Give it back
In response to Byron Williams’ March 28 column “D.C. statehood is a moral imperative,” here’s a solution he failed to mention: Give the land back to Maryland. Instant representation!
The District of Columbia was originally a square until the Virginia side of the district was given back in 1847.
Keep the U.S. government buildings in designated federal areas. Even though Maryland may not want the land back, the extra population could give it an extra U.S. representative.
This sounds easier than changing the Constitution and it has been done before. I mean, unless you really do want two more Democratic senators.
Don’t blame Democrats
The writer of the March 27 letter “Two votes away” might have done a bit of research before pointing a finger at the Democratic Party for the recent hike in gas prices.
According to an analyst with GasBuddy.com, “Every year around this time gas prices go up,” because refineries switch over to summer blend gas. Refineries go through a maintenance cycle during the switch so gas production is lower.
Also, an explosion at the Exxon Mobil refinery in California made things even worse.
Then there was extreme cold in the Northeast that slowed production at three refineries that account for more than two-thirds of East Coast oil output.
And by the way, gas prices are still about a dollar cheaper nationwide than they were this time last year. Guess I don’t need to remind the writer who was in charge in the White House and the Senate then.
Doing our part
I worried about COVID-19 vaccine safety when testing began.
As COVID-19 deaths multiplied, my thoughts turned to past experience with another harmful virus, polio. My husband, Fred, contracted polio as a child a year before the Salk vaccine became available. After months of treatment in Riley Children’s Hospital in Indianapolis, Fred returned home as a wheelchair-bound quadriplegic. With help of family and friends, he graduated from high school and college, and we married. Certain that polio was behind us, we cheerfully noted Fred’s mobility improvements over the years. Until we didn’t.
In the late 1970s, Fred began experiencing muscle pain, fatigue and breathing difficulties. We had no idea why. His death, in the mid-1980s, was due to post-polio syndrome, which was identified about 30 years after Fred was first diagnosed with polio. We had not foreseen the secret killer in the virus that would bring death to a 42-year-old man.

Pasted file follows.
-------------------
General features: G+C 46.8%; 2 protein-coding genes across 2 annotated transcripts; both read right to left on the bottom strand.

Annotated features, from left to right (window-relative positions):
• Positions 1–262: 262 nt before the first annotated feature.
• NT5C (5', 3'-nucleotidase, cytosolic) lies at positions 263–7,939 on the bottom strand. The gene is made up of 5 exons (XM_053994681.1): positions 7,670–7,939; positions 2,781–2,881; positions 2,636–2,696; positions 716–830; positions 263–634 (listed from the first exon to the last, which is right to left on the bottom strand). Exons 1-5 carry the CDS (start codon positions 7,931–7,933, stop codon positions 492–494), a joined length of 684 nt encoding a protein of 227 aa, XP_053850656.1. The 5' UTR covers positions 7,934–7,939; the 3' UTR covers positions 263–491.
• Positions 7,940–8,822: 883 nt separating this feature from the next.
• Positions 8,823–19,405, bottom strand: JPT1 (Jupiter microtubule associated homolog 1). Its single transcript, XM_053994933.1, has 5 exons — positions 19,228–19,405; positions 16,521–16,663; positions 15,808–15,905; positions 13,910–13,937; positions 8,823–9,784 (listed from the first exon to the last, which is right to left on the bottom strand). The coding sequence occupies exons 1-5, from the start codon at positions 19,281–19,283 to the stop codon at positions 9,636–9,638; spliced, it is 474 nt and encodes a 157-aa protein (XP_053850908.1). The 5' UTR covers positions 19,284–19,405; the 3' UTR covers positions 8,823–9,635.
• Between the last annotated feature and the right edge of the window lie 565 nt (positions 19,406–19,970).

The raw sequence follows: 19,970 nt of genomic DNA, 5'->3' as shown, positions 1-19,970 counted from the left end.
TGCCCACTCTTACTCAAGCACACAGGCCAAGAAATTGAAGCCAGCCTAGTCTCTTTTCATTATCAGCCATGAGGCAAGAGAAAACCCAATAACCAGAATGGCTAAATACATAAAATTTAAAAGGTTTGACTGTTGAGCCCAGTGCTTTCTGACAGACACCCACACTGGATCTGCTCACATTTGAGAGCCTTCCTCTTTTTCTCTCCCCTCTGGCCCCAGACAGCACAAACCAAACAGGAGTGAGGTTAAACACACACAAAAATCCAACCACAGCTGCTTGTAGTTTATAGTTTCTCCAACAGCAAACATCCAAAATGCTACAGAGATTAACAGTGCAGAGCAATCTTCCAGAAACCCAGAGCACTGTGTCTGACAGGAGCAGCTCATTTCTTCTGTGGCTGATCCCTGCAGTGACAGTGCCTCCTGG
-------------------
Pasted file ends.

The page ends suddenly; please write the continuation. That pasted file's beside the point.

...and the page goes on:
Today I am more concerned about the ultimate effects of COVID-19 than for potential reactions to the vaccine. I will trust the hope that the COVID-19 vaccine offers, as I relied on the polio vaccine and flu vaccines that protected me for years.
I am also concerned that we all do our part to prevent infecting others, regardless of how harmless cases may seem. If we truly care about our families, friends, neighbors and communities, we need to embrace the opportunity to protect them by getting vaccinated ourselves. Ignoring this opportunity may bring unexpected and unwelcome results.
On a CNN documentary over the weekend, Dr. Deborah Birx, former President Trump’s coronavirus response coordinator, said the White House could have saved hundreds of thousands of lives if it had coordinated better during the onset of the pandemic.
Yeah, we knew that. And at the time, we could see it on her face. We could see her balk as Trump touted the possibility of injecting disinfectant into people to kill the virus — a possibility that launched a thousand parodies and legitimate fears that his “poorly educated” followers might actually do as he said.
A lot of critics are angry at her now for not speaking up then.
I’m not trying to let her off the hook, but I don’t know if speaking up would have changed anything. She would have “gone through some things,” in Trump’s parlance, and been replaced by someone even worse.
But none of that forgives Trump for costing hundreds of thousands of American lives by trying to play action-movie hero rather than telling the American people the truth about the virus.
He belongs in prison.